We hosted our annual Day of Celebration on Wednesday 7 September 2022, to honour the emerging farmers in our Zamukele programme, specifically those who achieved outstanding results on their farms during the past year.
Zamukele means ‘adopt’ in Zulu, and is a national Schoeman Group CSI initiative that aims to empower emerging dry bean producers to become commercial farmers. Established in 2017, the project identifies and supports farmers of small white beans by providing access to mentorship, seed, fertiliser, and local and international markets.
This year four up-and-coming farmers, including one female farmer, were acknowledged for their success, in a season that was fraught with challenges related to the prevailing La Nina weather phenomenon.
These included 63-year-old Mothibi Pholo from Lichtenburg, North West, who netted the best yield at an average of 1.6 tons per hectare; 62-year-old Athalia Lolwane, also from Lichtenburg, who produced the cleanest grain with no foreign material; 56-year-old Petrus Tsotetsi from Kestell, Free State, who best maintained his fields and kept them weed-free throughout the season; and 53-year-old Ramodisa Monaisa from Gelukspan, North West, whose production improved the most over the past three years.
“At our Day of Celebration, we proudly honour these four farmers as our top producers. The past season has not been easy; producers had to battle the heavy rains that caused flooding and crop damage in some parts of the country, and also had to face issues surrounding land ownership,” says HS van der Linde, Schoeman Group CEO of the Bean Division.
“We supported the farmers as much as possible during this time,” adds Success Mdluli, Zamukele Project Manager. “Together with TriFert, a Schoeman Group Company, we extended the initial budget to assist the farmers with top-dressing after the plant fertiliser mixture leached off due to heavy rains. We also hired an extension officer to provide technical support to the producers, and guided the farmers in pushing for 30-year land lease agreements.”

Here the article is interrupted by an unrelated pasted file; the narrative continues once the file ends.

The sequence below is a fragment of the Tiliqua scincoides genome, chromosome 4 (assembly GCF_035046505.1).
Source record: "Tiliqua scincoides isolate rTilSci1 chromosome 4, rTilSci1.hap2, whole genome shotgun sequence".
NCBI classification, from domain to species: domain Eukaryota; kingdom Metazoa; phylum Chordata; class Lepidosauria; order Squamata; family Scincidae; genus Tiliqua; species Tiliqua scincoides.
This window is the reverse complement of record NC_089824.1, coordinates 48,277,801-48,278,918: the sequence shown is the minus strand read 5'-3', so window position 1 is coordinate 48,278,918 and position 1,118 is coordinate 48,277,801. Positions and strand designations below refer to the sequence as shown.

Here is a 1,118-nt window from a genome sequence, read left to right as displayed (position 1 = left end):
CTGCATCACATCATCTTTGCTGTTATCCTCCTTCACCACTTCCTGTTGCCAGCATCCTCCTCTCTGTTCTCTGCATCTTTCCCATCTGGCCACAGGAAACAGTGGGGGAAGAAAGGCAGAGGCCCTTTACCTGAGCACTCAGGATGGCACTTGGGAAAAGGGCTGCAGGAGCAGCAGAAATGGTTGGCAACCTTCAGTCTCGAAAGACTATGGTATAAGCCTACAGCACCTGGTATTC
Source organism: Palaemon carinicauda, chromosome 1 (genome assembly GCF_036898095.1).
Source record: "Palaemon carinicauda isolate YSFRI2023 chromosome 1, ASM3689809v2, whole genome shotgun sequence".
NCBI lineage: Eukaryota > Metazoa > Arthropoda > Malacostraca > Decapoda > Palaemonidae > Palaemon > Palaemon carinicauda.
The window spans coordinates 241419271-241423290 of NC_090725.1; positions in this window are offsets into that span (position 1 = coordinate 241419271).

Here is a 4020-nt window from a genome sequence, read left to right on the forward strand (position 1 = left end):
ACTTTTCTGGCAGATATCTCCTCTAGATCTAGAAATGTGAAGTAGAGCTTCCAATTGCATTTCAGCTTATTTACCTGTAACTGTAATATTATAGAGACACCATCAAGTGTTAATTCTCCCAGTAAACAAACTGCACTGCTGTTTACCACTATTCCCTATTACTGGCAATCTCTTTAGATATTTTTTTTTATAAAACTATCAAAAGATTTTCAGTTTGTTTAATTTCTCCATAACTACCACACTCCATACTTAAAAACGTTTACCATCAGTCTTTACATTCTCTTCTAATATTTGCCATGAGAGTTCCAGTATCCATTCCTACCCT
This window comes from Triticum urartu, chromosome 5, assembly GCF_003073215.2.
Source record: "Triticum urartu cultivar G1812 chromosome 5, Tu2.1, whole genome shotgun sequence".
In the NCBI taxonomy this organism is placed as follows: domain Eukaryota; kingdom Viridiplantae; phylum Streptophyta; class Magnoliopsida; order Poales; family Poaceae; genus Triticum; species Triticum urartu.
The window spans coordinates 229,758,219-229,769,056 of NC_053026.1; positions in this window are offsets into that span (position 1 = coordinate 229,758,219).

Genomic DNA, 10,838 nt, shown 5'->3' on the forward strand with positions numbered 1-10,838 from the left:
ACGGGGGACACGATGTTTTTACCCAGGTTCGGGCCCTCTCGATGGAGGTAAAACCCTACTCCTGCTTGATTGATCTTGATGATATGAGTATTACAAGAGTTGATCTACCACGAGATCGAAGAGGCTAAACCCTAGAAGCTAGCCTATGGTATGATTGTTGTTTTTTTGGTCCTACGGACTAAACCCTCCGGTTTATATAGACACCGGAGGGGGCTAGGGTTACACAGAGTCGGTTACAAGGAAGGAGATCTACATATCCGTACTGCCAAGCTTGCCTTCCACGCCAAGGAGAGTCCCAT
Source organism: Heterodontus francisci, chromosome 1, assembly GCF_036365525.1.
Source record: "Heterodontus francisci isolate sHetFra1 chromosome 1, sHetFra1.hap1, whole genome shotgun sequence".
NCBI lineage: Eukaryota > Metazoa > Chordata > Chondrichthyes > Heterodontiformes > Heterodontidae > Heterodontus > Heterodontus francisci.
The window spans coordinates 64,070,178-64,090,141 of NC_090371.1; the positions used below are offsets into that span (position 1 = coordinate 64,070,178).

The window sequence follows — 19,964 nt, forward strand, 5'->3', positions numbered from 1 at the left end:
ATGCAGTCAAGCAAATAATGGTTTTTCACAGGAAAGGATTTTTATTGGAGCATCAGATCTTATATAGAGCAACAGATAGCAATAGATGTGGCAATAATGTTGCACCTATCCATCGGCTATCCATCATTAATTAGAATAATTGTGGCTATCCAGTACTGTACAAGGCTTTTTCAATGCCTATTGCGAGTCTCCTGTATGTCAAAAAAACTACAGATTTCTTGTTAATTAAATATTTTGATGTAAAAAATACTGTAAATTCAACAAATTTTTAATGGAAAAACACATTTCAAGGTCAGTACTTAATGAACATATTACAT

With the possibility of another La Nina weather event looming, Mdluli says the programme will take a different approach to the upcoming season. Farmers will be encouraged to plant earlier to avoid the early frost associated with La Nina, and the amount of hectares under cultivation in areas with poor drainage will be reduced to avoid nutrients being leached.
“The changing climate and its impact on yield definitely affects farmers. Many Zamukele producers are going to need a little encouragement to continue planting in the upcoming seasons, so hopefully we can secure with a lucrative price per ton for them,” Mdluli explains. “We expect to lose 10-15 farmers as a result of climate challenges, but we have 25 potential new farmers joining the programme for the new season.”
Zamukele currently supports 63 farmers across the Free State, Mpumalanga, Limpopo and the North-West. Each farmer receives four to five visits from one of three mentors at critical times during the production stages throughout the year. The mentors advise on mechanisation and share other farmers’ success stories to inspire and teach producers.
During the 2021/22 production year, 220 commercial farmers across five provinces produced in excess of 14,000 tons of dry white beans for the Schoeman Group. The farmers deliver their dry white beans to the bean plant in Delmas on a contract basis, where they are cleaned and sorted before being supplied to the food processing industry.
The Zamukele programme has a number of strategic partners that assist producers: TriFert supplies fertiliser (the cost of which is deducted when the farmers deliver their beans); Laeveld Agrochem has developed a spray programme for optimum bean production (at the correct dosage); Agri Technovation provides leaf nutrition recommendations, soil samples and fertiliser recommendations; and Pannar provides seed discounts (and assistance during crop failure).